Hercules the Hero: Understanding the Myth
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The Eighth Labor: the Horses of Diomedes
To the north of Greece in the land of Thrace, there was a king by the name of Diomedes, leader of a tribe called the Bistones. He owned a team of man-eating mares which he kept tied up with iron chains and fed human flesh, which came from unsuspecting visitors to his kingdom. Hercules was ordered by Eurystheus to capture those horses, tame them and bring them back to Tiryns. He sailed to Thrace with companions and upon arrival, found the horses and the grooms. He overpowered the grooms, stole the horses and drove them toward the sea so as to put them aboard his ship.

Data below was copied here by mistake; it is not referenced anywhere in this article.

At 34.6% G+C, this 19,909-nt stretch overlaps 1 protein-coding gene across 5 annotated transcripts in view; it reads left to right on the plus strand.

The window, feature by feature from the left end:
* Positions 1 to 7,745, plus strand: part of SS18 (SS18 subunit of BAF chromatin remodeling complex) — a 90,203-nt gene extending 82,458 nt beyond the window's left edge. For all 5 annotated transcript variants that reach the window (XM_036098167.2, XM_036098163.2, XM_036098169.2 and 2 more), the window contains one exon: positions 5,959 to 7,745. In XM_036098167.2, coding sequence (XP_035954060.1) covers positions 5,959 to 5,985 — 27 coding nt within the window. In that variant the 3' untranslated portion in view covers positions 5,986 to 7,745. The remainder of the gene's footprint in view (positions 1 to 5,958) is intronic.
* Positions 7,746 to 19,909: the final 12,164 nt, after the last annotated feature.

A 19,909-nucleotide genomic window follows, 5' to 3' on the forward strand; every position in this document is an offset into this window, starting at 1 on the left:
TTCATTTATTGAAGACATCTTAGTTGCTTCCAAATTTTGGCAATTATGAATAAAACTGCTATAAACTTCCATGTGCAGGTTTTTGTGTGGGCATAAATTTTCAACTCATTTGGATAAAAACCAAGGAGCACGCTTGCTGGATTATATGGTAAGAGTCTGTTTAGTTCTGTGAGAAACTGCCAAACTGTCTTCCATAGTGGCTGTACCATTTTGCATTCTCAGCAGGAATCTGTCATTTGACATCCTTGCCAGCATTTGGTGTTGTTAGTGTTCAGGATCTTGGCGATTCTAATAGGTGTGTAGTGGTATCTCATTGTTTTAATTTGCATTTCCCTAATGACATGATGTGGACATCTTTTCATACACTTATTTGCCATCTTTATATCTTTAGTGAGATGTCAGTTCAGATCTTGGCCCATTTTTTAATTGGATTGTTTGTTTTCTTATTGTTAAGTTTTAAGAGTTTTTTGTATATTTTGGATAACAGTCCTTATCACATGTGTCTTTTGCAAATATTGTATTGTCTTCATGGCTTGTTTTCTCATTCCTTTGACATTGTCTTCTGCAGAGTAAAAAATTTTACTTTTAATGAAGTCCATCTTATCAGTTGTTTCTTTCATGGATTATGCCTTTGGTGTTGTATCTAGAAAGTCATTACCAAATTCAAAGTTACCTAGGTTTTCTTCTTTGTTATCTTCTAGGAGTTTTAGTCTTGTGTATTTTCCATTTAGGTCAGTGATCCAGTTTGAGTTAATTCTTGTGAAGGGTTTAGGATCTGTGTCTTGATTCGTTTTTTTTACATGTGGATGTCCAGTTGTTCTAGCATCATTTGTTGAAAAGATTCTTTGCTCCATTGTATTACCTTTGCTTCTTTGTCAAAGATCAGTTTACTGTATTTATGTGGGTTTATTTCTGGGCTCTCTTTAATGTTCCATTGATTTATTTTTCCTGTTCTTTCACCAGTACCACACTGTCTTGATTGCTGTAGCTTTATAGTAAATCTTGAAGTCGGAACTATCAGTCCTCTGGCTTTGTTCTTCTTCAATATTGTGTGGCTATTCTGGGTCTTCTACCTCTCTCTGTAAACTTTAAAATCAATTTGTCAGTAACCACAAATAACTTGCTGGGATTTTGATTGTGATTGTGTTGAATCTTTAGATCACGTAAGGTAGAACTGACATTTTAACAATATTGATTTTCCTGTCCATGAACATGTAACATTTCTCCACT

Diomedes and his people followed Hercules to try to recapture the mares. Hercules turned the horses over to his friend Abderus to guard while he fought off his foes. Poor Abderus was no match for the mares as they turned on him and devoured him. In the meantime, Hercules was able to fend off and turn back his pursuers, but not before stunning Diomedes with his club and dragging him back for the horses to consume. With their appetites sated, the mares became more compliant and Hercules was able to bring them back to Eurystheus who set them free. According to some versions of this tale, the mares found their way to Mount Olympus and were eaten by wild animals. Other versions have said the horses wandered around Greece, continuing to be the strongest horses around. Further, it is said that several of their descendants were used in the war against Troy.